In his last address to company shareholders as executive chairman of the company he co-founded 33 years ago, N.R. Narayana Murthy defended the initiatives the company undertook, including the much-criticised 11 top-level exits, over the past year.
He presented a strong defence of the decision to let go most of these employees, emphasising that some of them were low performers. Mr. Murthy said: “Somehow the company had diluted its focus on meritocracy and accountability during the last decade. Therefore, I set about identifying hidden jewels in the company and giving them opportunity to lead in its resurrection and identifying not-so-well performing people,” he said, adding that these decisions were approved by senior management.
Vishal Sikka, the first non-founder CEO of the company, was not at the AGM as he was travelling back to his home in California, sources said. While wishing him luck, the exiting chairman underlined the fact that he wishes Mr. Sikka will “chart his own path to create better glory for Infosys, without interference from the founders.” Several shareholders appealed, some emotionally, to Mr. Murthy to stay involved and tuned in to the future of Infosys. However, he rejected the idea and said that he believed in the “able team that is in-charge”. He also said that he had completed his twin mandate of setting things right at the company and of helping find a new CEO.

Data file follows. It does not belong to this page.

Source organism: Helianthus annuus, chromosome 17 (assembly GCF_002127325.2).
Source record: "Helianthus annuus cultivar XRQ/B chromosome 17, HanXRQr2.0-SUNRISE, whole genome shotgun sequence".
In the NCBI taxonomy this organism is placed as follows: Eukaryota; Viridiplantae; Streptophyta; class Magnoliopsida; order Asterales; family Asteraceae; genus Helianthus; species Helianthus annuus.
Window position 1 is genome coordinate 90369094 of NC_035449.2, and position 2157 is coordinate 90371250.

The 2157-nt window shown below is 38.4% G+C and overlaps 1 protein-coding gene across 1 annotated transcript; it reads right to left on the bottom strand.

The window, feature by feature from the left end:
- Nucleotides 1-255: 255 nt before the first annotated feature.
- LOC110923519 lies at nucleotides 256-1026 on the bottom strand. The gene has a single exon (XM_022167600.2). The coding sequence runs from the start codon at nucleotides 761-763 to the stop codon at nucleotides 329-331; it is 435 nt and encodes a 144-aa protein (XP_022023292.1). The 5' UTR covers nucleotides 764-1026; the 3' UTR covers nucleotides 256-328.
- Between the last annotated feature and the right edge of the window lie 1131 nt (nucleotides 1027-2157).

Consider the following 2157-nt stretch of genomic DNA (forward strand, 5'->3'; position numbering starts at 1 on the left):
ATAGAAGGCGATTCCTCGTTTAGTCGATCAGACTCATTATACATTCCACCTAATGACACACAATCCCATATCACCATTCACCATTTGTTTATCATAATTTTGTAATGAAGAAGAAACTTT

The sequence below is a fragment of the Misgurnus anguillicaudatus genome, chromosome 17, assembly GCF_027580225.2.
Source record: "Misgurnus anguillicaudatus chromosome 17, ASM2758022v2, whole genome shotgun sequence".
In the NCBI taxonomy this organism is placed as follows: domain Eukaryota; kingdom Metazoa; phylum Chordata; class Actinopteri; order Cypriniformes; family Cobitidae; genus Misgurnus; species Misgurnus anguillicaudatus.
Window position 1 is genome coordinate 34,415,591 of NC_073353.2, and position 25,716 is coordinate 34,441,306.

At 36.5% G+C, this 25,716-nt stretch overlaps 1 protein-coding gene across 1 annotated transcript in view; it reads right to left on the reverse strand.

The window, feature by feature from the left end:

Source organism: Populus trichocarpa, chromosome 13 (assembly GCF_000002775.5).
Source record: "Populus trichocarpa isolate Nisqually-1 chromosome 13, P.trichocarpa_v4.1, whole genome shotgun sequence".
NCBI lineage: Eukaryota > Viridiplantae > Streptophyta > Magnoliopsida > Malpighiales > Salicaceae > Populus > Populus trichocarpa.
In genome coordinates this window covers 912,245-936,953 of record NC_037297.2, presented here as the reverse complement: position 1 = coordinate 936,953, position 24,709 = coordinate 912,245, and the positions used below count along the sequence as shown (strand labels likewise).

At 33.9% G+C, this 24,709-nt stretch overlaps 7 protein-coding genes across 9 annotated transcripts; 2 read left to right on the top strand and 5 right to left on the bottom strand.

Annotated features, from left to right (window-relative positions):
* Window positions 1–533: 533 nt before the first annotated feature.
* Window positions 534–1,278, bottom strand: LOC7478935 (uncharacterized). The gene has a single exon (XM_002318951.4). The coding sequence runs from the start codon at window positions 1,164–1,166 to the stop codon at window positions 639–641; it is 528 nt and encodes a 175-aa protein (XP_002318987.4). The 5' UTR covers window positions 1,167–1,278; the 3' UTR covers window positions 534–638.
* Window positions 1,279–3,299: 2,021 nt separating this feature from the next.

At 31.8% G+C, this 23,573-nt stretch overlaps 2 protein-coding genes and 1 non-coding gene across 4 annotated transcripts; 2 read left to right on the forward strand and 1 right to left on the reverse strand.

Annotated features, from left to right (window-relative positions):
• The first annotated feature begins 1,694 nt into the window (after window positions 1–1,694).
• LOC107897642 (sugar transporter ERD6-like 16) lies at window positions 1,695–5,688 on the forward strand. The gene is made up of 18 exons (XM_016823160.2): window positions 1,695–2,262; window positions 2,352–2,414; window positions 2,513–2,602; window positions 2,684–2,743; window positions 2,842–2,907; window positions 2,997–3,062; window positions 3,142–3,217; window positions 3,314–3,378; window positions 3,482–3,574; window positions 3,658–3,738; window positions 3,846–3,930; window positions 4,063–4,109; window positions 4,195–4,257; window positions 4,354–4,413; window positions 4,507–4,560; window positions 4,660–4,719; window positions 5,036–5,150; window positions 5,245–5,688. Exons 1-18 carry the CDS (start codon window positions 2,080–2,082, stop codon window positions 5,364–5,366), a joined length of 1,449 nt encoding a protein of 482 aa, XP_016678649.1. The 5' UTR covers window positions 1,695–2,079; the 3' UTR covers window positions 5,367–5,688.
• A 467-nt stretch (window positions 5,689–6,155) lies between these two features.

Mr. Murthy detailed the many “bold initiatives” that his team led the company to invest in, that would yield results in the mid or long-term timeframe. These included streamlining to measure the productivity of each individual (using software to track how productive an employee is across various service lines) and automation of software development. Both initiatives are what the Indian IT industry currently lacks and needs to be able to get to the next level, he said. The AGM was marked by several long farewell speeches as many senior board members are slated to retire. Other key decisions to be ratified at the AGM included the hiving off of the products and platforms subsidiary, Edgeverve.
Credits Rohan with second stint achievements
After listing out a series of initiatives that Infosys has undertaken in the past one year since he returned, exiting executive chairman N.R. Narayana Murthy credited his son Rohan Murthy with all the success. Addressing shareholders at the AGM as last chairman, Mr. Murthy said that all the initiatives of the past year, centred around meritocracy and technology, were all “conceived, implemented and pushed forward by Rohan”. “When the board requested me to come back, I knew I needed somebody by my side who is intelligent, smart and new to the industry to the point he/she would not accept status quo. This was my charge to Rohan—to bring fresh perspectives from his world, think from the left field and not accept status quo,” he said.
Mr. Murthy was making a point to those—including large sections of experts, industry watchers and the media —who have criticised the younger Murthy's induction as a U-turn on previously espoused principles of corporate governance.